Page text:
This interview appeared in "Transgression," a recent edition of the journal Oneing, published by the Rohr Institute.
Joelle Chase: Perhaps we could begin by talking about some of the ways in which you have transgressed, Cynthia! For example, your book on Mary Magdalene delves deep into a topic that has been taboo in many Christian circles. What has it been like for you to break the silence, to transgress some religious norms?
“Pan de vida, cuerpo del Señor,” our tiny choir sang, our third grade voices filling St. Basil’s Catholic Church. The congregation sang the next part: “Cup of Blessing, blood of Christ the Lord.” I could see my mother and sister standing side-by-side in the front row, singing along. To my left, Father Dan was beginning to rise. It was his turn to sing.
Dear Lord, sometimes this job is too much for me. Listening to the pain and heartache of your children leaves me sobered and sad. And sometimes unable to sleep. As the stories play out in my head I ride the turbulent waves of their distress as in a small boat. The sea of emotions is wild and the winds of uncertainty strong. But then you are there, and you say: “Peace be still!” and the wind and waves subside and calm returns. And I sleep; my heavy head resting on your lap. Thank you, Lord.
Camp meeting! Summer in my house begins with the annual trek to the Kentucky-Tennessee Conference camp meeting at Highland Academy. Tents, bugs, and this year, a snake, all add to the memory book of adventures.
Only 36, I often feel out of place amongst the rocking chairs piled high with pillows for the ever-aging set of devotees. Yet, even while multi-tasking on classwork, texting my husband, and reconnecting with friends, I gain spiritually from the lessons presented.
For Father’s Day, a little poem about my dad who taught me much about how to be present in time and place. And another poem-sketch of a favorite “here,” the place where my soul feels most at home on earth.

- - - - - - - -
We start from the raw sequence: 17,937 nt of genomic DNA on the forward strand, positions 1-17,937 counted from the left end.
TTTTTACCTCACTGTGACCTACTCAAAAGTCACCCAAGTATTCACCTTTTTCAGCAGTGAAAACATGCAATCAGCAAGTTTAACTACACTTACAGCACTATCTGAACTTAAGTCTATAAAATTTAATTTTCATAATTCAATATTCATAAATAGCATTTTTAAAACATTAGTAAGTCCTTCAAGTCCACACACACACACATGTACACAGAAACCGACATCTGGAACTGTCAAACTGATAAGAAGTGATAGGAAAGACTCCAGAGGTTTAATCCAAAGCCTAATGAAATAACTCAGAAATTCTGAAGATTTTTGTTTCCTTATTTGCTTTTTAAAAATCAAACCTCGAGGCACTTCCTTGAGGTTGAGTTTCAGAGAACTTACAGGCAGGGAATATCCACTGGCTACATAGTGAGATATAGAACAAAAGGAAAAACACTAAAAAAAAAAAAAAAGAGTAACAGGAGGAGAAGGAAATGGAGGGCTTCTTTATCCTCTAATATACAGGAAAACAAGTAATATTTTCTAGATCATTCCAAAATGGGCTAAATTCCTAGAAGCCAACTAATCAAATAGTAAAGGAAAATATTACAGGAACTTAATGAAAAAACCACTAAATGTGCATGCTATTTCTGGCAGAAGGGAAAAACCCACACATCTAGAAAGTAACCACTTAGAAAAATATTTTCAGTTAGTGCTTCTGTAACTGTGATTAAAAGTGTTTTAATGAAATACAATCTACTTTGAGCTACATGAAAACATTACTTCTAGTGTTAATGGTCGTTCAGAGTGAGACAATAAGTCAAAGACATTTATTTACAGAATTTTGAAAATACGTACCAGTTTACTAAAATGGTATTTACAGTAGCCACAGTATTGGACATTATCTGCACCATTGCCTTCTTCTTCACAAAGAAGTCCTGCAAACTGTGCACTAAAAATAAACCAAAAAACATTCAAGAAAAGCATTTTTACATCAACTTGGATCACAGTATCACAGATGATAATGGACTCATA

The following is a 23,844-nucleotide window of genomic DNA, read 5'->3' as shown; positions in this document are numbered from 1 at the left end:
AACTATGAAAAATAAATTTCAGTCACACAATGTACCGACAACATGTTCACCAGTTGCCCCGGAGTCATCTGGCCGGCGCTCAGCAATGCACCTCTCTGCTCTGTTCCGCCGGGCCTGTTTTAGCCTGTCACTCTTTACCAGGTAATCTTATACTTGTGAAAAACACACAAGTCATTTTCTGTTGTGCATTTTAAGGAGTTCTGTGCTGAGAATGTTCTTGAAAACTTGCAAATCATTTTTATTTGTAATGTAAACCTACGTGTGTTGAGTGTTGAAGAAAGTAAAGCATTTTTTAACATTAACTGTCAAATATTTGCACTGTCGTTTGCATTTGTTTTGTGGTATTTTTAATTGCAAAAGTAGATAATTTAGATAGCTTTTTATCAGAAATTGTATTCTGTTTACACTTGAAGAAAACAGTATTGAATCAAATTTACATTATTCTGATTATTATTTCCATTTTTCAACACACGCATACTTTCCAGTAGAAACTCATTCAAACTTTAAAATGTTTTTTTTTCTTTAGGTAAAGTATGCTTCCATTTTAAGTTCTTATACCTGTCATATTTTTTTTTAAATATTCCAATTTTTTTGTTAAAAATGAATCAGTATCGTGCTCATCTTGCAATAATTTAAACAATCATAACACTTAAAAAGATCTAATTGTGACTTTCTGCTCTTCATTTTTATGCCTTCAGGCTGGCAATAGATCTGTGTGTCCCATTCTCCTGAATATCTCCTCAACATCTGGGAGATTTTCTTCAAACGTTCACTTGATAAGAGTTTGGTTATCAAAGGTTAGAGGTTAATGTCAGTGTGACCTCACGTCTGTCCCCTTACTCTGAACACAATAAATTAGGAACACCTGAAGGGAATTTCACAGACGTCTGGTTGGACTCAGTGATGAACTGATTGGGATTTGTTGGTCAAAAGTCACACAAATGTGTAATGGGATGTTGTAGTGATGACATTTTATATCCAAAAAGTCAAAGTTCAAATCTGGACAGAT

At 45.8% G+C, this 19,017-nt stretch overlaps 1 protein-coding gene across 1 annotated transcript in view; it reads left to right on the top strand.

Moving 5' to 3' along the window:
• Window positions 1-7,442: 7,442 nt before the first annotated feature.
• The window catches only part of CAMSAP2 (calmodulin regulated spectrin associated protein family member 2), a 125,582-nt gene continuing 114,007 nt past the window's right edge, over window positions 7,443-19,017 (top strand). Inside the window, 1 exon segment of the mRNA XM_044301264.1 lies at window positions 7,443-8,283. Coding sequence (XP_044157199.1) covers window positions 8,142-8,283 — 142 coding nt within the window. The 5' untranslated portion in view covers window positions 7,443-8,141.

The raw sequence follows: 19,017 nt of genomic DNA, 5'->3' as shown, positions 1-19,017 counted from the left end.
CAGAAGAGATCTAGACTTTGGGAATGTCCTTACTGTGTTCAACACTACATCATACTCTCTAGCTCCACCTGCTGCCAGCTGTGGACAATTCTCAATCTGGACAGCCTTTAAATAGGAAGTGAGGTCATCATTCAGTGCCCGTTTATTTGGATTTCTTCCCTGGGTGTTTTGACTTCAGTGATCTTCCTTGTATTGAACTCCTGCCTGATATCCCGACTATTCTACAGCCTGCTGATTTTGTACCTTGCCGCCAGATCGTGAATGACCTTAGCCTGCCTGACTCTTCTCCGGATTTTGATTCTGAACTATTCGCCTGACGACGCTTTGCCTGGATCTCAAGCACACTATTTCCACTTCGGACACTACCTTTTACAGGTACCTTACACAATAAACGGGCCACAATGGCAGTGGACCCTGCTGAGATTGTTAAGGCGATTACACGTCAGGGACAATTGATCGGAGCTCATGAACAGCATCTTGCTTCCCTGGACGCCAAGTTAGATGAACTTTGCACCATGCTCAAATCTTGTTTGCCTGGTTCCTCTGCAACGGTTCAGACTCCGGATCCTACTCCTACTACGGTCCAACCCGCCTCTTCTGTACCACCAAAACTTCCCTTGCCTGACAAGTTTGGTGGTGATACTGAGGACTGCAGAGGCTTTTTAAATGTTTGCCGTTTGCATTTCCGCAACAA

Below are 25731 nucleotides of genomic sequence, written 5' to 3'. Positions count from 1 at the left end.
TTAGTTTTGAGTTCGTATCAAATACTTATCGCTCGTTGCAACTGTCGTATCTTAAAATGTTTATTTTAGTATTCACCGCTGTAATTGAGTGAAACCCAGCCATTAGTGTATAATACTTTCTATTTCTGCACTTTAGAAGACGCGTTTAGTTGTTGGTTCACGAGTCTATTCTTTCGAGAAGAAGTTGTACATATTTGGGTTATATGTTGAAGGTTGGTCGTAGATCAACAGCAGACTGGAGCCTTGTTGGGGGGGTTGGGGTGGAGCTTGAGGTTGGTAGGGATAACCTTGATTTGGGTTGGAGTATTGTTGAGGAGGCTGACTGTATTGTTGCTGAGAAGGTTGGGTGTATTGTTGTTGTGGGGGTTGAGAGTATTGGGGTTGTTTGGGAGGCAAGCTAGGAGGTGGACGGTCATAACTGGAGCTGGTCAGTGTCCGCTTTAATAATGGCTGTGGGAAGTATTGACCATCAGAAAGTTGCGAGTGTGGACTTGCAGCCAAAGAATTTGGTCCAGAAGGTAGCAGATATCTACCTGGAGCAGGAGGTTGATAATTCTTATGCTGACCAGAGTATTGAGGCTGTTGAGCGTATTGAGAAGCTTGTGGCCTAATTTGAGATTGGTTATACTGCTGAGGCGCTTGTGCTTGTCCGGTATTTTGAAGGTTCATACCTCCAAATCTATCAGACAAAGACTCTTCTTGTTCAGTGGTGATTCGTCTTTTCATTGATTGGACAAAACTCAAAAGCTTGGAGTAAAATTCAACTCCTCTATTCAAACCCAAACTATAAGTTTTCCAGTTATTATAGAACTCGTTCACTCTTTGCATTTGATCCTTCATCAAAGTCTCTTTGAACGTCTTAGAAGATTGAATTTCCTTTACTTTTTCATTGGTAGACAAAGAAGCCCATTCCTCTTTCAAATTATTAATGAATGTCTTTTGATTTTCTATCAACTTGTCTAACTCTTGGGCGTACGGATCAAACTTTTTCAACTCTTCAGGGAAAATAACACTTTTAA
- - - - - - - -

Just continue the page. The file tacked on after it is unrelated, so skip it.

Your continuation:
“Are we there yet?”
I asked my dad on the
long road between school days
and summer at Grandma’s house.
he always retorted,
regardless the location.
I am here now.
I am here.
I am now.
“Why do you sell these pills?” asked the little prince.
The clerk said to save time. Experts had calculated that a pill to quench thirst would save you 53 minutes a week.
“If I had fifty-three minutes to spend as I liked,” the little prince said to himself, “I’d walk very slowly toward a water fountain….”
I don’t remember my own context—age, place, circumstance—when I first read Madeleine L’Engle’s A Wrinkle in Time. I was completely engrossed in the story, and the outside world slipped into periphery. Meg Murry, the main character, seemed closer than my own skin. I do remember that at family worship I asked in all sincerity to pray for Mr. Murry who was in trouble, and then I realized he didn’t need my prayers.
This is the first article in a short series on spirituality in children and young adults' literature. This Mother's Day I fondly recall the many, many times my own mother read aloud to us as youngsters. From My Bible Friends to Sam Campbell's tales of wild critters to The Chronicles of Narnia we encountered truths and wonders that opened our eyes to the presence of God in reality. Thanks to all moms (and dads and grandparents and older siblings and babysitters) who opened new worlds to us by sharing good stories! - Joelle Chase, Spirituality Editor